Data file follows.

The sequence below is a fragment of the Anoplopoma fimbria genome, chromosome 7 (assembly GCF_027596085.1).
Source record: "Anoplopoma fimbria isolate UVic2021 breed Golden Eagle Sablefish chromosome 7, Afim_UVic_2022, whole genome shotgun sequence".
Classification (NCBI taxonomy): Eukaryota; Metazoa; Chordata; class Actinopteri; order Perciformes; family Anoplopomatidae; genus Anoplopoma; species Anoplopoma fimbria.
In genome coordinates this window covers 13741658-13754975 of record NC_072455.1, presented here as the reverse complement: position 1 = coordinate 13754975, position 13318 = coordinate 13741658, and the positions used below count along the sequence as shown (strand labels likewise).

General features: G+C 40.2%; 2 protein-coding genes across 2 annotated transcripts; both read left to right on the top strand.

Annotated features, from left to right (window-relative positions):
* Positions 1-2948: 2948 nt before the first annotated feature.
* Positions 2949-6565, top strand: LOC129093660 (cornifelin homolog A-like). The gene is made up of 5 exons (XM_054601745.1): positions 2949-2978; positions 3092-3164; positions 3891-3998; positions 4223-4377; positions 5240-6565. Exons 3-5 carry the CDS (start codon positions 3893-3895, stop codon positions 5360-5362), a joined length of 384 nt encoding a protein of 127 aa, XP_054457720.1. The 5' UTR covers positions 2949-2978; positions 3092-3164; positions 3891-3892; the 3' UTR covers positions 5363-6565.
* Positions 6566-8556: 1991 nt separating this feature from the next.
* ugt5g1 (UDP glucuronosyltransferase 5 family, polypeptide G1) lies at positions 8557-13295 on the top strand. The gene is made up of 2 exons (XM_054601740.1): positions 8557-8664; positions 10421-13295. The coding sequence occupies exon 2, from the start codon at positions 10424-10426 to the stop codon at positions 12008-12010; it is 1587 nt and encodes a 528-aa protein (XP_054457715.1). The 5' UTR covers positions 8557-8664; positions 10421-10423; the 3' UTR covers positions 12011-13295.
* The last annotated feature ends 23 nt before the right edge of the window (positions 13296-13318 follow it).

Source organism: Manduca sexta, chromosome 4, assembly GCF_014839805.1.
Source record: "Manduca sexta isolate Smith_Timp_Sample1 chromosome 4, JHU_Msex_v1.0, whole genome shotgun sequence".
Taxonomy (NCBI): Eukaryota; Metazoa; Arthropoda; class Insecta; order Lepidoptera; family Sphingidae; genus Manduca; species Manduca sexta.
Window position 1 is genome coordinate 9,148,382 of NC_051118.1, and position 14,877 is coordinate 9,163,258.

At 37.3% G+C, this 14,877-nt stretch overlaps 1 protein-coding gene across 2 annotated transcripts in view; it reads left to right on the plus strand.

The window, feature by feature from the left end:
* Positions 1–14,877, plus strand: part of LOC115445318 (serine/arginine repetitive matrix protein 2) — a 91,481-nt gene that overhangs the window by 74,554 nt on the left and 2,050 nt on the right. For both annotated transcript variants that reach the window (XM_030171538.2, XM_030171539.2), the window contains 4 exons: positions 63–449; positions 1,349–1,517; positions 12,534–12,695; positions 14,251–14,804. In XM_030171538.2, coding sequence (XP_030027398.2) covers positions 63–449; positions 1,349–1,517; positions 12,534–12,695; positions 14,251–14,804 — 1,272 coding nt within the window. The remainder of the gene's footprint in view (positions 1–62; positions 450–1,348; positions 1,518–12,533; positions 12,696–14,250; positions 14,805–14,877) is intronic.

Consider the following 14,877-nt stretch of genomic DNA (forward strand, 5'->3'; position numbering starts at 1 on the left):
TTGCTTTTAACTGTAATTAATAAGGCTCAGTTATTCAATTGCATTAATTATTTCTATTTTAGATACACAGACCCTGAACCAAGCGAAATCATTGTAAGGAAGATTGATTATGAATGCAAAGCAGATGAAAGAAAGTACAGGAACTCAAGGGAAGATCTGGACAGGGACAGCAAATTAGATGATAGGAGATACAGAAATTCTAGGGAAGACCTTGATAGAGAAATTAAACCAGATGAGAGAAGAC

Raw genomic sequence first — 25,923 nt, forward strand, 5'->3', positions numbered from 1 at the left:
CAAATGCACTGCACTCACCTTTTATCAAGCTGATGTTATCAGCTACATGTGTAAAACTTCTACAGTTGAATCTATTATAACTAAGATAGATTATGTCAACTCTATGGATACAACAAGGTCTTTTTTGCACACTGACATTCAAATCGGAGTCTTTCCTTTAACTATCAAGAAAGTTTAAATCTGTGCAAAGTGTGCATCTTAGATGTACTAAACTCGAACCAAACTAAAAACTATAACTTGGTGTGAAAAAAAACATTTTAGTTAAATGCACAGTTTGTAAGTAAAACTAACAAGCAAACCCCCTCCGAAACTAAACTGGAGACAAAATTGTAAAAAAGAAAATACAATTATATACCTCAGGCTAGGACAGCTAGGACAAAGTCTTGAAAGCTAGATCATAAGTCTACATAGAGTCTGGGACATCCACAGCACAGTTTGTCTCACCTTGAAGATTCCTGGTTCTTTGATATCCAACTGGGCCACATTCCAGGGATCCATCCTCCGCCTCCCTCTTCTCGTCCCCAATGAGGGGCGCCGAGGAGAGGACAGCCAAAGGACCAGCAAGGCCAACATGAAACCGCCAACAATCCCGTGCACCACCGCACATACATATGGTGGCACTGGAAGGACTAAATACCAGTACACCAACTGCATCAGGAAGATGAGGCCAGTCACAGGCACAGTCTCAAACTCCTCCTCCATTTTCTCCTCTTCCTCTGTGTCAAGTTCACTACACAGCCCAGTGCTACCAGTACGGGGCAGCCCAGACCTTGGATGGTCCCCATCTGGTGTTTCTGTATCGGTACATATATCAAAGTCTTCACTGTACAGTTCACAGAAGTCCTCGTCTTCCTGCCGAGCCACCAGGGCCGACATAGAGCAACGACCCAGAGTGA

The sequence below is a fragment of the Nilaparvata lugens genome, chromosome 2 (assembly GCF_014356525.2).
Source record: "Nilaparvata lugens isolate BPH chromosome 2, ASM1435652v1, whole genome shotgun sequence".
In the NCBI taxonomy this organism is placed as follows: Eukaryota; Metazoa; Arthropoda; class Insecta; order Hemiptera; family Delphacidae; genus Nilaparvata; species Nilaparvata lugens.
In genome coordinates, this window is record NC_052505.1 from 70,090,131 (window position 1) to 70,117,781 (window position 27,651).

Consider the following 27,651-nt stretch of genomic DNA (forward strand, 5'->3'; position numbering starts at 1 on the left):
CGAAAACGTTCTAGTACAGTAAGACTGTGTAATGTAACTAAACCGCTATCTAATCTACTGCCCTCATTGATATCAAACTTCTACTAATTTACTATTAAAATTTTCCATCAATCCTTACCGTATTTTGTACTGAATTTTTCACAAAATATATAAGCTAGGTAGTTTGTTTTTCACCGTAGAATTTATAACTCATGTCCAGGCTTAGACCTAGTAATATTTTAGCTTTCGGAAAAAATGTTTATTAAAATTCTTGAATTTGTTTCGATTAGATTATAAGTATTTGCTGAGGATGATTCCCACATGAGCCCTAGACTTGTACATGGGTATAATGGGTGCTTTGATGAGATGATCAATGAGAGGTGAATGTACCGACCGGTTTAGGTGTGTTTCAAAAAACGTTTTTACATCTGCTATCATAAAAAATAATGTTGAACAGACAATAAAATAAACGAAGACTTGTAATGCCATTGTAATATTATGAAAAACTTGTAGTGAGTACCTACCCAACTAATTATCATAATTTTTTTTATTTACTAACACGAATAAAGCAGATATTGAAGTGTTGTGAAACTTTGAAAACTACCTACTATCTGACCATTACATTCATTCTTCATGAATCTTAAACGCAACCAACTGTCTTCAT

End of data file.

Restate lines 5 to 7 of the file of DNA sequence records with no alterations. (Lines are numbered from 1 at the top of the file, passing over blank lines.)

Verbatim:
General features: G+C 40.2%; 2 protein-coding genes across 2 annotated transcripts; both read left to right on the top strand.

Annotated features, from left to right (window-relative positions):
* Positions 1-2948: 2948 nt before the first annotated feature.